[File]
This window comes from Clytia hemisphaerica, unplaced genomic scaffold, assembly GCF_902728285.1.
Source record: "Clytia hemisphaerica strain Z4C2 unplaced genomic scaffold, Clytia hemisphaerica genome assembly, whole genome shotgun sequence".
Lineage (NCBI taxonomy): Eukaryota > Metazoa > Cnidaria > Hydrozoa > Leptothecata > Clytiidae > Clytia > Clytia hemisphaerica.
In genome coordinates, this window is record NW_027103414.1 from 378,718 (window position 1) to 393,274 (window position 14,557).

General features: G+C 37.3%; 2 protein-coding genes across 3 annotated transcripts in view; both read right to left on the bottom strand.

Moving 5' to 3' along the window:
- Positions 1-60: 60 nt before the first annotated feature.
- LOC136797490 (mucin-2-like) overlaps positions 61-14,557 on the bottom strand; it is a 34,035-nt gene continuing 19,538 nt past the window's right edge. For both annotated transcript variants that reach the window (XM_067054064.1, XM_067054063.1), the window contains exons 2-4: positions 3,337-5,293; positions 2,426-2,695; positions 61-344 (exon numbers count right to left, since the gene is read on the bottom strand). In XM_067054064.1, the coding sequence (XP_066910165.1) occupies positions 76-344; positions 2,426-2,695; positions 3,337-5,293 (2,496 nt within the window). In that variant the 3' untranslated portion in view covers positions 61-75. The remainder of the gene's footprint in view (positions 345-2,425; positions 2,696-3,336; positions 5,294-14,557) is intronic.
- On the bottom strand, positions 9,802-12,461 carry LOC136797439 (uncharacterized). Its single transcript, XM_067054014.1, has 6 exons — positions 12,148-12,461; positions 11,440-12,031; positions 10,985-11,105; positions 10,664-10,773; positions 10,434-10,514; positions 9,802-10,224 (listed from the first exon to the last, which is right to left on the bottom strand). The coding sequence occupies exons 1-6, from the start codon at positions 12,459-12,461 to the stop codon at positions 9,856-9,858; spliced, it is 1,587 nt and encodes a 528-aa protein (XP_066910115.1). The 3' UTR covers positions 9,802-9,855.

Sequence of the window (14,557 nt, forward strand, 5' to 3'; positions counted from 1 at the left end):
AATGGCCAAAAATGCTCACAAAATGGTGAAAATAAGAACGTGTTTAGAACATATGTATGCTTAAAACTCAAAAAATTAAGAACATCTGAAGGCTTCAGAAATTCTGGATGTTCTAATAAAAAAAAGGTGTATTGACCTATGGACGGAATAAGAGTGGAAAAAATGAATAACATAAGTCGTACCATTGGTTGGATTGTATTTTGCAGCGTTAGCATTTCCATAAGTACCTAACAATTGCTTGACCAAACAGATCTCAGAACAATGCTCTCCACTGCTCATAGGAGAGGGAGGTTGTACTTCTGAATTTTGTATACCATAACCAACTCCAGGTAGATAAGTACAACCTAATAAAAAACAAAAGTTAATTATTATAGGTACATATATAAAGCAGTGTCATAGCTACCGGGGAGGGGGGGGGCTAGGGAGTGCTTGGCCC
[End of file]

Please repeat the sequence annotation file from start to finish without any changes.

This window comes from Clytia hemisphaerica, unplaced genomic scaffold, assembly GCF_902728285.1.
Source record: "Clytia hemisphaerica strain Z4C2 unplaced genomic scaffold, Clytia hemisphaerica genome assembly, whole genome shotgun sequence".
Lineage (NCBI taxonomy): Eukaryota > Metazoa > Cnidaria > Hydrozoa > Leptothecata > Clytiidae > Clytia > Clytia hemisphaerica.
In genome coordinates, this window is record NW_027103414.1 from 378,718 (window position 1) to 393,274 (window position 14,557).

General features: G+C 37.3%; 2 protein-coding genes across 3 annotated transcripts in view; both read right to left on the bottom strand.

Moving 5' to 3' along the window:
- Positions 1-60: 60 nt before the first annotated feature.
- LOC136797490 (mucin-2-like) overlaps positions 61-14,557 on the bottom strand; it is a 34,035-nt gene continuing 19,538 nt past the window's right edge. For both annotated transcript variants that reach the window (XM_067054064.1, XM_067054063.1), the window contains exons 2-4: positions 3,337-5,293; positions 2,426-2,695; positions 61-344 (exon numbers count right to left, since the gene is read on the bottom strand). In XM_067054064.1, the coding sequence (XP_066910165.1) occupies positions 76-344; positions 2,426-2,695; positions 3,337-5,293 (2,496 nt within the window). In that variant the 3' untranslated portion in view covers positions 61-75. The remainder of the gene's footprint in view (positions 345-2,425; positions 2,696-3,336; positions 5,294-14,557) is intronic.
- On the bottom strand, positions 9,802-12,461 carry LOC136797439 (uncharacterized). Its single transcript, XM_067054014.1, has 6 exons — positions 12,148-12,461; positions 11,440-12,031; positions 10,985-11,105; positions 10,664-10,773; positions 10,434-10,514; positions 9,802-10,224 (listed from the first exon to the last, which is right to left on the bottom strand). The coding sequence occupies exons 1-6, from the start codon at positions 12,459-12,461 to the stop codon at positions 9,856-9,858; spliced, it is 1,587 nt and encodes a 528-aa protein (XP_066910115.1). The 3' UTR covers positions 9,802-9,855.

Sequence of the window (14,557 nt, forward strand, 5' to 3'; positions counted from 1 at the left end):
AATGGCCAAAAATGCTCACAAAATGGTGAAAATAAGAACGTGTTTAGAACATATGTATGCTTAAAACTCAAAAAATTAAGAACATCTGAAGGCTTCAGAAATTCTGGATGTTCTAATAAAAAAAAGGTGTATTGACCTATGGACGGAATAAGAGTGGAAAAAATGAATAACATAAGTCGTACCATTGGTTGGATTGTATTTTGCAGCGTTAGCATTTCCATAAGTACCTAACAATTGCTTGACCAAACAGATCTCAGAACAATGCTCTCCACTGCTCATAGGAGAGGGAGGTTGTACTTCTGAATTTTGTATACCATAACCAACTCCAGGTAGATAAGTACAACCTAATAAAAAACAAAAGTTAATTATTATAGGTACATATATAAAGCAGTGTCATAGCTACCGGGGAGGGGGGGGGCTAGGGAGTGCTTGGCCC